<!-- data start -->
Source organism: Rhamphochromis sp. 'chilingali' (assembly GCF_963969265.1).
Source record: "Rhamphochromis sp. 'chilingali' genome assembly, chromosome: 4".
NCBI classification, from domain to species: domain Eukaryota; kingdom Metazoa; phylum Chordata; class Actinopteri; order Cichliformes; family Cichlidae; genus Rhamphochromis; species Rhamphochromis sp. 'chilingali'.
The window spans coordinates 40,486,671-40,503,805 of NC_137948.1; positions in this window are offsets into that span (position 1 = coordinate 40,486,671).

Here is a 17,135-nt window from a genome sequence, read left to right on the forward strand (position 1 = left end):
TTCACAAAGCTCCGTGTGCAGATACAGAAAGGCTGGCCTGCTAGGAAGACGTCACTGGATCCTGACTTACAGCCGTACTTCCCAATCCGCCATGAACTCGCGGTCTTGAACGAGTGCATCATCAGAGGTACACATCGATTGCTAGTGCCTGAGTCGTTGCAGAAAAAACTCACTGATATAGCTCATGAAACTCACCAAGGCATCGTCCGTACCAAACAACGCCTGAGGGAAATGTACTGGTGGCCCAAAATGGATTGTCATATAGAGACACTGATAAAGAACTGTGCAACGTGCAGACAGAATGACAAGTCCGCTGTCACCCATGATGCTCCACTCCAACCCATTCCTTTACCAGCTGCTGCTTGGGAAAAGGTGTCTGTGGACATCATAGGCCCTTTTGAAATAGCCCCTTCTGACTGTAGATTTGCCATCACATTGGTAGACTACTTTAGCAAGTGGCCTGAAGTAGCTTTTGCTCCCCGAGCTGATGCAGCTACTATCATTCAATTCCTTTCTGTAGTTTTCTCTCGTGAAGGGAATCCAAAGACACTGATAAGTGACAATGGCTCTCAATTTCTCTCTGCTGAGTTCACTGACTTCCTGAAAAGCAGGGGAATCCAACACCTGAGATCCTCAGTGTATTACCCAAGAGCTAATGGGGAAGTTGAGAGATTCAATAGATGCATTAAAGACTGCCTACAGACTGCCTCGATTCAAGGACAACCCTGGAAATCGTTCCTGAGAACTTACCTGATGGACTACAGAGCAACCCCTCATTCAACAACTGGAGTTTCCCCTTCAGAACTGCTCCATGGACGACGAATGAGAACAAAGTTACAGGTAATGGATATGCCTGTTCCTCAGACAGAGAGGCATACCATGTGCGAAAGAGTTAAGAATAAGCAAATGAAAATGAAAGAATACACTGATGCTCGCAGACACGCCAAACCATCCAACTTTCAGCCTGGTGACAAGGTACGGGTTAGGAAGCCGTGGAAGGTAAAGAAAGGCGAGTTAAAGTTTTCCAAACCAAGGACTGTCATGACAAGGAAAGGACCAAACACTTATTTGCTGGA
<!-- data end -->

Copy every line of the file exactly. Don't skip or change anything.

Source organism: Rhamphochromis sp. 'chilingali' (assembly GCF_963969265.1).
Source record: "Rhamphochromis sp. 'chilingali' genome assembly, chromosome: 4".
NCBI classification, from domain to species: domain Eukaryota; kingdom Metazoa; phylum Chordata; class Actinopteri; order Cichliformes; family Cichlidae; genus Rhamphochromis; species Rhamphochromis sp. 'chilingali'.
The window spans coordinates 40,486,671-40,503,805 of NC_137948.1; positions in this window are offsets into that span (position 1 = coordinate 40,486,671).

Here is a 17,135-nt window from a genome sequence, read left to right on the forward strand (position 1 = left end):
TTCACAAAGCTCCGTGTGCAGATACAGAAAGGCTGGCCTGCTAGGAAGACGTCACTGGATCCTGACTTACAGCCGTACTTCCCAATCCGCCATGAACTCGCGGTCTTGAACGAGTGCATCATCAGAGGTACACATCGATTGCTAGTGCCTGAGTCGTTGCAGAAAAAACTCACTGATATAGCTCATGAAACTCACCAAGGCATCGTCCGTACCAAACAACGCCTGAGGGAAATGTACTGGTGGCCCAAAATGGATTGTCATATAGAGACACTGATAAAGAACTGTGCAACGTGCAGACAGAATGACAAGTCCGCTGTCACCCATGATGCTCCACTCCAACCCATTCCTTTACCAGCTGCTGCTTGGGAAAAGGTGTCTGTGGACATCATAGGCCCTTTTGAAATAGCCCCTTCTGACTGTAGATTTGCCATCACATTGGTAGACTACTTTAGCAAGTGGCCTGAAGTAGCTTTTGCTCCCCGAGCTGATGCAGCTACTATCATTCAATTCCTTTCTGTAGTTTTCTCTCGTGAAGGGAATCCAAAGACACTGATAAGTGACAATGGCTCTCAATTTCTCTCTGCTGAGTTCACTGACTTCCTGAAAAGCAGGGGAATCCAACACCTGAGATCCTCAGTGTATTACCCAAGAGCTAATGGGGAAGTTGAGAGATTCAATAGATGCATTAAAGACTGCCTACAGACTGCCTCGATTCAAGGACAACCCTGGAAATCGTTCCTGAGAACTTACCTGATGGACTACAGAGCAACCCCTCATTCAACAACTGGAGTTTCCCCTTCAGAACTGCTCCATGGACGACGAATGAGAACAAAGTTACAGGTAATGGATATGCCTGTTCCTCAGACAGAGAGGCATACCATGTGCGAAAGAGTTAAGAATAAGCAAATGAAAATGAAAGAATACACTGATGCTCGCAGACACGCCAAACCATCCAACTTTCAGCCTGGTGACAAGGTACGGGTTAGGAAGCCGTGGAAGGTAAAGAAAGGCGAGTTAAAGTTTTCCAAACCAAGGACTGTCATGACAAGGAAAGGACCAAACACTTATTTGCTGGA